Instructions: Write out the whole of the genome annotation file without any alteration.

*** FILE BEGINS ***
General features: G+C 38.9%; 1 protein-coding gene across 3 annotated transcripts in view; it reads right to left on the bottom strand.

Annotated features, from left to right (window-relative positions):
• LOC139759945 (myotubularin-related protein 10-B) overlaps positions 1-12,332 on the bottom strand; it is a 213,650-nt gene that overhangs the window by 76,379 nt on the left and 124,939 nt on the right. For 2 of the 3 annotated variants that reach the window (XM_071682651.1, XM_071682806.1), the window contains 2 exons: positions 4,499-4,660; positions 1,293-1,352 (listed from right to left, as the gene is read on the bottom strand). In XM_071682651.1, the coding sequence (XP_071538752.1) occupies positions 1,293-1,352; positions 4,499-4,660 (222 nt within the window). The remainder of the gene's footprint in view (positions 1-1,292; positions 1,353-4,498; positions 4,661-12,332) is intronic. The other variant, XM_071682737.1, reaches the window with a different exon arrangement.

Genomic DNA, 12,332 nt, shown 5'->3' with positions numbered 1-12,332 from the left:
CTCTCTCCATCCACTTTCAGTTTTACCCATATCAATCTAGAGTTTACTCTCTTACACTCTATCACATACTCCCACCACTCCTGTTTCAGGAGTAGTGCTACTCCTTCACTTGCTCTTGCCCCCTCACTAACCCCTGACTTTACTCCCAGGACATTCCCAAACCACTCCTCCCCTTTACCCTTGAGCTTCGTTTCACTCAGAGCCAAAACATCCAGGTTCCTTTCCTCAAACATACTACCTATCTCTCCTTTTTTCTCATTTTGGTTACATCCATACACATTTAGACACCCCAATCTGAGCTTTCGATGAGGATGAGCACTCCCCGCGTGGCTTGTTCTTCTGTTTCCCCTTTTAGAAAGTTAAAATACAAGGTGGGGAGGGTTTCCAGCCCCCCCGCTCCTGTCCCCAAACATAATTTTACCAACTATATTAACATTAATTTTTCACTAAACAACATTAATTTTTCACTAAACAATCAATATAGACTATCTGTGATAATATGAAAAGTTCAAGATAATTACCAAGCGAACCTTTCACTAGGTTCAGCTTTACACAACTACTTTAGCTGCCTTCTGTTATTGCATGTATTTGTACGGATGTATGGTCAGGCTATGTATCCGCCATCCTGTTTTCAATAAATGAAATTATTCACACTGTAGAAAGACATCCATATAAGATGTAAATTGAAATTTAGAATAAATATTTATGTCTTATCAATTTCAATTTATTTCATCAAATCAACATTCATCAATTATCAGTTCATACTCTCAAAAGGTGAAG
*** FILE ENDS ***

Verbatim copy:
General features: G+C 38.9%; 1 protein-coding gene across 3 annotated transcripts in view; it reads right to left on the bottom strand.

Annotated features, from left to right (window-relative positions):
• LOC139759945 (myotubularin-related protein 10-B) overlaps positions 1-12,332 on the bottom strand; it is a 213,650-nt gene that overhangs the window by 76,379 nt on the left and 124,939 nt on the right. For 2 of the 3 annotated variants that reach the window (XM_071682651.1, XM_071682806.1), the window contains 2 exons: positions 4,499-4,660; positions 1,293-1,352 (listed from right to left, as the gene is read on the bottom strand). In XM_071682651.1, the coding sequence (XP_071538752.1) occupies positions 1,293-1,352; positions 4,499-4,660 (222 nt within the window). The remainder of the gene's footprint in view (positions 1-1,292; positions 1,353-4,498; positions 4,661-12,332) is intronic. The other variant, XM_071682737.1, reaches the window with a different exon arrangement.

Genomic DNA, 12,332 nt, shown 5'->3' with positions numbered 1-12,332 from the left:
CTCTCTCCATCCACTTTCAGTTTTACCCATATCAATCTAGAGTTTACTCTCTTACACTCTATCACATACTCCCACCACTCCTGTTTCAGGAGTAGTGCTACTCCTTCACTTGCTCTTGCCCCCTCACTAACCCCTGACTTTACTCCCAGGACATTCCCAAACCACTCCTCCCCTTTACCCTTGAGCTTCGTTTCACTCAGAGCCAAAACATCCAGGTTCCTTTCCTCAAACATACTACCTATCTCTCCTTTTTTCTCATTTTGGTTACATCCATACACATTTAGACACCCCAATCTGAGCTTTCGATGAGGATGAGCACTCCCCGCGTGGCTTGTTCTTCTGTTTCCCCTTTTAGAAAGTTAAAATACAAGGTGGGGAGGGTTTCCAGCCCCCCCGCTCCTGTCCCCAAACATAATTTTACCAACTATATTAACATTAATTTTTCACTAAACAACATTAATTTTTCACTAAACAATCAATATAGACTATCTGTGATAATATGAAAAGTTCAAGATAATTACCAAGCGAACCTTTCACTAGGTTCAGCTTTACACAACTACTTTAGCTGCCTTCTGTTATTGCATGTATTTGTACGGATGTATGGTCAGGCTATGTATCCGCCATCCTGTTTTCAATAAATGAAATTATTCACACTGTAGAAAGACATCCATATAAGATGTAAATTGAAATTTAGAATAAATATTTATGTCTTATCAATTTCAATTTATTTCATCAAATCAACATTCATCAATTATCAGTTCATACTCTCAAAAGGTGAAG